This month we review a gold juniors merger in the making. It involves two Canadian-focused explorers we have mentioned in the past, and which we put in the same room for reasons outlined in the review. We are in an environment of high metal pricing, by historic standards, but weak risk appetite. Combinations like this that pool talent in a busy sector plus complimentary assets may become more common. They can lower risk in even early phase stories.
Generally speaking, we are a little less cautious and a little more optimistic. At a minimum, we expect gains to be more notable gains later in the year.
2012 has started out stronger than many were predicting. Granted, the year is only two weeks old but some bullets have already been dodged. Some credit for this should go to new European Central Bank (ECB) head Mario Draghi. He's been a calm hand on the tiller so far.
The ECB operates under many policy constraints. Germany's Bundesbank had heavy influence over the ECB's core mandate and it's a Teutonic one indeed, with inflation control and price stability as its sole remit.
Former ECB head Jean Claude Trichet followed the mandate closely until last year, when he became more proactive. Trichet still stuck to the script but became more creative in interpreting it. His frustration with the European political class also became more evident as he neared the end of his tenure.
Trichet was ahead of the curve in raising interest rates twice, and too slow to reverse the increases, but he recognized the danger of a liquidity crunch in the banking sector. Opening the lending window when he did in 2009 gave the Eurozone banking sector some breathing room. Unfortunately, that respite wasnít taken advantage of to clean up balance sheets in any meaningful way.
Draghi took over the ECB on November 1 and started to make changes quickly. The first ECB governing meeting after he started the job marked the first cut in ECB rates in two years. The real impact of the rate cut was psychological. The message was sent that the new head of Europe's central bank would do as much as he could while still staying within ECB mandate.
Draghi has generally agreed with the party line when discussing things like Eurobonds, which Germany still flatly refuses to consider. He has gotten considerably more creative when it comes to dealing with bank liquidity issues however.
In December, Draghi introduced the first three-year refinancing operation for euro-area banks. The facility allowed qualified institutions (basically any euro-area bank) to borrow from the ECB at a zero interest rate for a three-year term. Banks are required to put up collateral, normally holdings of sufficiently high-grade sovereign bonds.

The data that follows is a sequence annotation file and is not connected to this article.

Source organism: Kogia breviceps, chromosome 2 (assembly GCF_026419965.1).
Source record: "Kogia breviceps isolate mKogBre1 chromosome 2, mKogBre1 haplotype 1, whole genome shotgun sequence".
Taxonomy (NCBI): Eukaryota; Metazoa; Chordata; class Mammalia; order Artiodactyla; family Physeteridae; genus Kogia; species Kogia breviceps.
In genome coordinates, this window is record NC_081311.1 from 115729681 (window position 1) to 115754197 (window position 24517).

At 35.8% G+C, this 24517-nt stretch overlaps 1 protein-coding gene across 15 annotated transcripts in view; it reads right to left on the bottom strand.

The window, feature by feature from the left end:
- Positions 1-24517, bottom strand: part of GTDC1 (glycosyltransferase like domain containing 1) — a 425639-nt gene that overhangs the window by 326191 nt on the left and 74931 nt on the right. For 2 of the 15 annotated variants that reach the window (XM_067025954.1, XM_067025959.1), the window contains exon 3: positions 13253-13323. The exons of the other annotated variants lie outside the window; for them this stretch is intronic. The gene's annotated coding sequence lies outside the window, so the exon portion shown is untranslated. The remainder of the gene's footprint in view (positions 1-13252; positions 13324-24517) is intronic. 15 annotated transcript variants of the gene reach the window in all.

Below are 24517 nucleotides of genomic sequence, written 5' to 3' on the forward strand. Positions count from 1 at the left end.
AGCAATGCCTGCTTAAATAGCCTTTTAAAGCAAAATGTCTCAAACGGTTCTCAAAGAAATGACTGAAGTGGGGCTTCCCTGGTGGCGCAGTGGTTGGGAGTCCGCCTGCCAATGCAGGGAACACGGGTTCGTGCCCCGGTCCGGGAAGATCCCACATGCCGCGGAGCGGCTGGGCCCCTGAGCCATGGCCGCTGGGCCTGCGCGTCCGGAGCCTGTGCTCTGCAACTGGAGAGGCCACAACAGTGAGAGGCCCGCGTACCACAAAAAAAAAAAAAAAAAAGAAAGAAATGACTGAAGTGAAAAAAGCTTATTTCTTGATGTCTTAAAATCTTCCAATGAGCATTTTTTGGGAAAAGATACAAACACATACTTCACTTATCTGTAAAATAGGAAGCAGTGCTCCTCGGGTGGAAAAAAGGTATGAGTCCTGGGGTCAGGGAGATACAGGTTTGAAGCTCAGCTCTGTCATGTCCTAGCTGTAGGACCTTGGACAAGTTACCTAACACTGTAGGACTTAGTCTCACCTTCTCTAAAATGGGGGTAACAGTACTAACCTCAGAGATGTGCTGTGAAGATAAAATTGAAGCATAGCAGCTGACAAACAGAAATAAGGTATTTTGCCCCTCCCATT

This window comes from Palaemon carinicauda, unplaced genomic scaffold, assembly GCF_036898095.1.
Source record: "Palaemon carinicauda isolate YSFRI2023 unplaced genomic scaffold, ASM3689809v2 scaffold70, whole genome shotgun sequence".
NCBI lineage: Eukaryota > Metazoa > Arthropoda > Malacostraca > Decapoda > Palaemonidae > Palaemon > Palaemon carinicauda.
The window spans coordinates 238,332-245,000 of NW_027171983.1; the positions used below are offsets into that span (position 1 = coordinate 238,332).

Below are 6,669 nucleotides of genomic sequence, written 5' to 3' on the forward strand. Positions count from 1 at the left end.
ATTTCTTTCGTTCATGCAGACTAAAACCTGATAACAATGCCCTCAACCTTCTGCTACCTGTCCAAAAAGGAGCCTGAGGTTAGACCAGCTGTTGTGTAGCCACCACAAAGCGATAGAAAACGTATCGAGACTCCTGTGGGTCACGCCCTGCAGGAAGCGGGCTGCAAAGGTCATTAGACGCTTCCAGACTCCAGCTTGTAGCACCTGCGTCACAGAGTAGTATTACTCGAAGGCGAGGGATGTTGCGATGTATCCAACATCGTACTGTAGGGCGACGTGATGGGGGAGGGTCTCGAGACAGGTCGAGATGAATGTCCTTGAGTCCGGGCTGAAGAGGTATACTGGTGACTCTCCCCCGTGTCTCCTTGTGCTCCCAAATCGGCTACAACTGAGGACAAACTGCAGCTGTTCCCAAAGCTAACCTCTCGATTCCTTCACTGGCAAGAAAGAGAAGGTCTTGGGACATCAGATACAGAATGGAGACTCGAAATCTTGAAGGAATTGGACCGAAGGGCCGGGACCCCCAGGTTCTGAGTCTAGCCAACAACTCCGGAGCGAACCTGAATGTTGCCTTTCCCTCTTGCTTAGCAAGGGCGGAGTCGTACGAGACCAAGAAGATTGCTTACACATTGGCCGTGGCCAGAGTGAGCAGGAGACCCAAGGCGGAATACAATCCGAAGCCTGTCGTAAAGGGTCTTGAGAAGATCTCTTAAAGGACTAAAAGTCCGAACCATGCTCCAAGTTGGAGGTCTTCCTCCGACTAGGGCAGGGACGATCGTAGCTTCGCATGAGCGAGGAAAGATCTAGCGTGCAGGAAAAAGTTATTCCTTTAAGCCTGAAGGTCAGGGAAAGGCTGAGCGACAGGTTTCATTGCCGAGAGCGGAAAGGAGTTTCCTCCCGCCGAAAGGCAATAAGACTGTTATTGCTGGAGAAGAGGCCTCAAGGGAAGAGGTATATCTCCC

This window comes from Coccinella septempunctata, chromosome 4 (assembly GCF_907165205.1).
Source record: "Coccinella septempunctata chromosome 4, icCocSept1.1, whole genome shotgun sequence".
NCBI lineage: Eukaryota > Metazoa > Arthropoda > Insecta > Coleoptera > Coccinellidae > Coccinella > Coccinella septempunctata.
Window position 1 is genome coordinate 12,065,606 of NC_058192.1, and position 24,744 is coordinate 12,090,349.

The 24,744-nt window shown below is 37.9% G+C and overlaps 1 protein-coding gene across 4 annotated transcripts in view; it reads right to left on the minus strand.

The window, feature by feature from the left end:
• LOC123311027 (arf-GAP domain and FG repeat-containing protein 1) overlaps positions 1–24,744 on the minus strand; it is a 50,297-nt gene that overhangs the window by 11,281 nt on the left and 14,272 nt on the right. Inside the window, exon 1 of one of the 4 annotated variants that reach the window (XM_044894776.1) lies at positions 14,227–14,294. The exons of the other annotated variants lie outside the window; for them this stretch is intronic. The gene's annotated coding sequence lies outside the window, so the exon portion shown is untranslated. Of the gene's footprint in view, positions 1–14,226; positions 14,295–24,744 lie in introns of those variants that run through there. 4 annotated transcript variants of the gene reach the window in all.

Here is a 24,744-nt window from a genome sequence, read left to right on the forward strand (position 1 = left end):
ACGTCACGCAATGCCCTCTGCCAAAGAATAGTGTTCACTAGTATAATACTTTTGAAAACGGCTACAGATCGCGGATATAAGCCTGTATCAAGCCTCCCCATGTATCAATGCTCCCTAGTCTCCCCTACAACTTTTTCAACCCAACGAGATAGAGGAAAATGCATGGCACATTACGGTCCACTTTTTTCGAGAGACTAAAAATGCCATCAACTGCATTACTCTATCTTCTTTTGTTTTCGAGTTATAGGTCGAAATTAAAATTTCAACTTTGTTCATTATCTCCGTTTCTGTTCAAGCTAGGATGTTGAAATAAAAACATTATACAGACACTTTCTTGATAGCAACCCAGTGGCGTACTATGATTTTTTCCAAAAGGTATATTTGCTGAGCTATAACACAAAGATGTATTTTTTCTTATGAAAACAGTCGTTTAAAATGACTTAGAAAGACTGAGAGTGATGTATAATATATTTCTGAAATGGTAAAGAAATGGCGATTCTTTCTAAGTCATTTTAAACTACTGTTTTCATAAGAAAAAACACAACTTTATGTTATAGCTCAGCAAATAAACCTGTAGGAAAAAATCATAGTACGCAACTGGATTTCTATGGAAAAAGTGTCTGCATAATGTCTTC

The facility was expected to total about 150-200 billion (B) euros. The market was shocked when the loan total came in at close to Ä500B.
Banks needed the funding. Euro-area banks hold large amounts of medium-term debt that has to be rolled over before the end of 2013 and many of the larger ones are being pressured to increase reserve ratios and tier one capital.
So is this the euro version of quantitative easing (QE)? Not exactly, though it looks like it if you squint. Quantitative easing is the creation of money out of thin air by a central bank for asset purchases. The ECB didn't (and probably won't) take that step, which would directly contravene its price stability mandate. Draghi gets around that by setting up loan facilities. When banks pay the loans back in three years (assuming they do) the ECB balance sheet would shrink again.
There would and should be some monetary expansion if the banks are taking these funds and relending them. Traders treating the lending facilities as money printing are one reason for the euro's recent weakness.
A more important side effect can be seen in the charts above and below. The chart above shows 10-year yields for the main Eurozone countries. The scale is exaggerated because of Greece, but even at this scale you can see rates, which were running higher start to peak and drop off after Draghi announced the credit facility in early December.
The chart below is shorter term and deals only with the three-year yields for Italy and Spain. The effects of the refinancing operations are much more obvious at this scale. By the end of November things had spun out of control. Yields were spiking higher and jawboning by politicians across the European Union (EU) was having exactly zero impact on the yield curves.
The impact of the credit facility, on the other hand, has been dramatic. It's helped to thaw the interbank lending market and some of it at least seems to be going into the sovereign debt market at well. Draghi has noted that there are drops in money on deposit with the ECB on days when member states were holding bond auctions.
The implication is that some of these funds are being used to buy new sovereign bond issues. These bonds can be used as collateral for the ECB credit facility. There is little doubt this is part of what Draghi was hoping would happen though the health of the interbank market itself was a major concern.
Spain and Italy both sold bonds last week at roughly half the yield they had to offer to attract funds in December. Bids to cover ratios were also significantly higher than later in 2011, indicating generally stronger demand.